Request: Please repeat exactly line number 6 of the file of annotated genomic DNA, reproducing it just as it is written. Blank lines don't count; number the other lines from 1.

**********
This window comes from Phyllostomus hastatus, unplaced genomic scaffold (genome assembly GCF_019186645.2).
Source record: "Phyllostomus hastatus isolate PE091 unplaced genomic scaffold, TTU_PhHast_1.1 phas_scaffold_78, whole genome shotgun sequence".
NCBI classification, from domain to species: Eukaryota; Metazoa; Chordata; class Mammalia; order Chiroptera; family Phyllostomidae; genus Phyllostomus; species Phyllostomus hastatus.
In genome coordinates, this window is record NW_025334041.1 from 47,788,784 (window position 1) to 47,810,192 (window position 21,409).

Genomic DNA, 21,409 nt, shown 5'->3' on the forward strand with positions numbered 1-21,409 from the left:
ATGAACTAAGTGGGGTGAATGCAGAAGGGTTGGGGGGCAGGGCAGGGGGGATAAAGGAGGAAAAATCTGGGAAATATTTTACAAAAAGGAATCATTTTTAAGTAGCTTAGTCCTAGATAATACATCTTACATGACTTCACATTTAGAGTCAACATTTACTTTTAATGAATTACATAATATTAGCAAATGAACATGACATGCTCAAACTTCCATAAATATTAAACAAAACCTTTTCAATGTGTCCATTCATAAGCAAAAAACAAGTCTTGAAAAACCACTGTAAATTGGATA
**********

ATGAACTAAGTGGGGTGAATGCAGAAGGGTTGGGGGGCAGGGCAGGGGGGATAAAGGAGGAAAAATCTGGGAAATATTTTACAAAAAGGAATCATTTTTAAGTAGCTTAGTCCTAGATAATACATCTTACATGACTTCACATTTAGAGTCAACATTTACTTTTAATGAATTACATAATATTAGCAAATGAACATGACATGCTCAAACTTCCATAAATATTAAACAAAACCTTTTCAATGTGTCCATTCATAAGCAAAAAACAAGTCTTGAAAAACCACTGTAAATTGGATA